In the aftermath of the Boston marathon bombings, Google has deployed its Person Finder tool which combs available records to track down friends or family in the wake of disaster.
Person Finder was first deployed in response to the 2010 Haiti earthquake, and then again for Japan’s 2011 tsunami and the Christchurch, New Zealand earthquake.
All collated information is publicly available. Google says it can not and does not verify the accuracy of the information, but it provides room for status updates that say whether someone has been confirmed alive and well and a space for notes on each page.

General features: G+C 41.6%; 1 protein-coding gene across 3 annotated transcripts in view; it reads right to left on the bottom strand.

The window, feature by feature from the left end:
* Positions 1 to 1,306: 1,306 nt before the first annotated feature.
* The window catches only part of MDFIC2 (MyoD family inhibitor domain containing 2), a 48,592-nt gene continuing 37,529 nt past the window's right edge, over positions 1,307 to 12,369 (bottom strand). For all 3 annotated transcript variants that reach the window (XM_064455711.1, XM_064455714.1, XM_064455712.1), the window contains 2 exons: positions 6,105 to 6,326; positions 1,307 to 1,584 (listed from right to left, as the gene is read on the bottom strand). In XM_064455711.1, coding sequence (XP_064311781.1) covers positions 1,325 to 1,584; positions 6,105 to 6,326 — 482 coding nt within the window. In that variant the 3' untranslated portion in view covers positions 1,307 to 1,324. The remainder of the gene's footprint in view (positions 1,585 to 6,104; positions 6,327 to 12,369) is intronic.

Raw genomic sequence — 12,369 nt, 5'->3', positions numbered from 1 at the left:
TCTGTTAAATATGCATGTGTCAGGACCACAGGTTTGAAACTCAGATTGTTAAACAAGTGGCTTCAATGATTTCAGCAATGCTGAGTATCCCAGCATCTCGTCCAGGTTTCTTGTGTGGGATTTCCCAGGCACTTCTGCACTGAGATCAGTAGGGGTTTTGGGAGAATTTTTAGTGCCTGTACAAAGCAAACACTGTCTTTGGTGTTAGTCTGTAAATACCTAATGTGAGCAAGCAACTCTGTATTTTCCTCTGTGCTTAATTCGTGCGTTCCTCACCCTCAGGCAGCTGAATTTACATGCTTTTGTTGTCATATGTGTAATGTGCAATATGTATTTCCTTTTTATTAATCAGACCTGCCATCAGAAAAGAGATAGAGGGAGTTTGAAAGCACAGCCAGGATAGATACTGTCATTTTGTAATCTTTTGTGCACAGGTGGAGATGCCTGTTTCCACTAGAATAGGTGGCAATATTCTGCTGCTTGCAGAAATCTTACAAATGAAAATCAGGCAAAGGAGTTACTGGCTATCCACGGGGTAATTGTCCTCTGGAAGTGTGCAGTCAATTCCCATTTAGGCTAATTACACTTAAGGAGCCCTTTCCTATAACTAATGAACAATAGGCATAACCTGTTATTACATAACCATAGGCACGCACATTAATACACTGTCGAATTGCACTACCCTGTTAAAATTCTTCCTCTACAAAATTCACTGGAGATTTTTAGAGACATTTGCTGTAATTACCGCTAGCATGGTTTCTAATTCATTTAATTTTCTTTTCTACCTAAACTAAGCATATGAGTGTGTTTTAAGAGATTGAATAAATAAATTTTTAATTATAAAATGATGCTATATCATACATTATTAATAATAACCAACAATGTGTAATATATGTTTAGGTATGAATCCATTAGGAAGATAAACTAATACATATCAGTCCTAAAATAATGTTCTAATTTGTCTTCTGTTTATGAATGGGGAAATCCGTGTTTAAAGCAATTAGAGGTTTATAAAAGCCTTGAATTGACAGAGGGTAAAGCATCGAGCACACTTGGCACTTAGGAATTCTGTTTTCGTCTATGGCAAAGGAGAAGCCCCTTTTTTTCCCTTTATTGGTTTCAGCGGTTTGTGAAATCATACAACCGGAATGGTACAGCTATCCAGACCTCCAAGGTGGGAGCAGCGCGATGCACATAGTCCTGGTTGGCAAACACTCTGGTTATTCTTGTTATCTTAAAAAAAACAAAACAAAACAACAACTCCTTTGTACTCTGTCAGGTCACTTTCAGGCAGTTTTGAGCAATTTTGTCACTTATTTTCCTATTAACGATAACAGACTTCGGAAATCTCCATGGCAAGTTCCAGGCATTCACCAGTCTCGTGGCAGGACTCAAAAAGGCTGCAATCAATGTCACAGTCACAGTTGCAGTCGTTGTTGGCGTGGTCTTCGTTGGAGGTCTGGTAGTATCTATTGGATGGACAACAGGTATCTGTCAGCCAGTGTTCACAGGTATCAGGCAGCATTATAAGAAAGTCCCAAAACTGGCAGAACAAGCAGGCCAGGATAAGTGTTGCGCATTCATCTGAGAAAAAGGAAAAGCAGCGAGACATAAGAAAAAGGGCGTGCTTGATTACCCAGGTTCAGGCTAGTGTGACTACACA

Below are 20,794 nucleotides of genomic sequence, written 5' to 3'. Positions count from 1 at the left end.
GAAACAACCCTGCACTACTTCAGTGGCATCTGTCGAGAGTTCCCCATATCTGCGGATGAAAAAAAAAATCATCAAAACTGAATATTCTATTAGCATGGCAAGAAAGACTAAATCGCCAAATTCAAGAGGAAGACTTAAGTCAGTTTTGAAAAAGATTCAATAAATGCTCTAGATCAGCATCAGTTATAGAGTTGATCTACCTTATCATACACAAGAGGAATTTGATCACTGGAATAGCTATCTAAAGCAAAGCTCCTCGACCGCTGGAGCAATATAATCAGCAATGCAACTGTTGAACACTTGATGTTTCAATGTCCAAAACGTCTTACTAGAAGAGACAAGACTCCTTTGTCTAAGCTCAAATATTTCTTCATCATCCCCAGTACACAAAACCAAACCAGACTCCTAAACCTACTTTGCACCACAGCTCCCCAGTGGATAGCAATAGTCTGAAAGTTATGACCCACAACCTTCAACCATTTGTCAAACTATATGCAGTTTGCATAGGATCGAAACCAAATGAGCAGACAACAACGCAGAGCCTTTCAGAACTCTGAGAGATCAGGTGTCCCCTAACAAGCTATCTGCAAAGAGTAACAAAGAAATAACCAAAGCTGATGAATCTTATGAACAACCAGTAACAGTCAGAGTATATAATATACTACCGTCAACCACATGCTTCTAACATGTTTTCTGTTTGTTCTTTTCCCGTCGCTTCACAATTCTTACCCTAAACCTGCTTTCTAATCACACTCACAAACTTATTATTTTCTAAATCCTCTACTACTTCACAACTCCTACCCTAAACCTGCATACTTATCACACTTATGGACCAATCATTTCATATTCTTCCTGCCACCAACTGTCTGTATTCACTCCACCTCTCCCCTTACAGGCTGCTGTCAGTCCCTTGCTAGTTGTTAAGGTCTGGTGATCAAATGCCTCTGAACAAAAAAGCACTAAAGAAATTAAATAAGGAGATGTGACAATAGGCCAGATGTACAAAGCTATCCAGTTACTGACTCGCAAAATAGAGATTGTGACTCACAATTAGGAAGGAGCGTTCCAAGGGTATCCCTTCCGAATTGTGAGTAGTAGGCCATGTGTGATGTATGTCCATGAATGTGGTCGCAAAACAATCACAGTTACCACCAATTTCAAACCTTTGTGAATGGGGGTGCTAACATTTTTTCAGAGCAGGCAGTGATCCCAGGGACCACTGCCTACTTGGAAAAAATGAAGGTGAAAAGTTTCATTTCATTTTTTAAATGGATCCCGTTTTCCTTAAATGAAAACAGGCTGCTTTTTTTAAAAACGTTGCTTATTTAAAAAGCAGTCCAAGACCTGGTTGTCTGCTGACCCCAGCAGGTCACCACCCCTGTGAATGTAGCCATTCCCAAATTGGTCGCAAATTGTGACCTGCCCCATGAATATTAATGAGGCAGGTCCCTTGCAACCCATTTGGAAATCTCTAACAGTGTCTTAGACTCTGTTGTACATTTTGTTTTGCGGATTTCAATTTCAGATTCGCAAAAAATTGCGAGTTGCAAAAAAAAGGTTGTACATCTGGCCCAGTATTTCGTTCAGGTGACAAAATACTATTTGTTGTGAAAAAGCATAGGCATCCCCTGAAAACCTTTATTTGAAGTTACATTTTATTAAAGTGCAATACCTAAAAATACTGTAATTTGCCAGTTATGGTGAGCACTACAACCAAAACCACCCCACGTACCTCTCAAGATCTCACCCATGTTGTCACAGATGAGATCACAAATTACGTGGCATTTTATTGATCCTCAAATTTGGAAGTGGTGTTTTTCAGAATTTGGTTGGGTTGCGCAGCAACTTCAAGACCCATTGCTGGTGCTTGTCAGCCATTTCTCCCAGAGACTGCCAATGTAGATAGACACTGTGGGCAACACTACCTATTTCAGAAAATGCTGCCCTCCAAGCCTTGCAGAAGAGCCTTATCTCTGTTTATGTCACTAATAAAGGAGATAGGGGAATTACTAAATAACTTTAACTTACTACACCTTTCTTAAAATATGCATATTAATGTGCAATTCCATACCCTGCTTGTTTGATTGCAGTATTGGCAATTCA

It’s possible to search for a person’s name or parts of their name, and the tool will bring up search results including their status. For example, this search for ‘John’ would reveal a list of people with that name along with updates such as “someone has received information that this person is alive”.
Webmasters can embed the Person Finder into their sites while developers are encouraged to help improve the open source initiative.
Google promises that after a limited time the tools will not be publicly available, to assuage privacy concerns.
Person Finder is a part of Google’s Crisis Response department.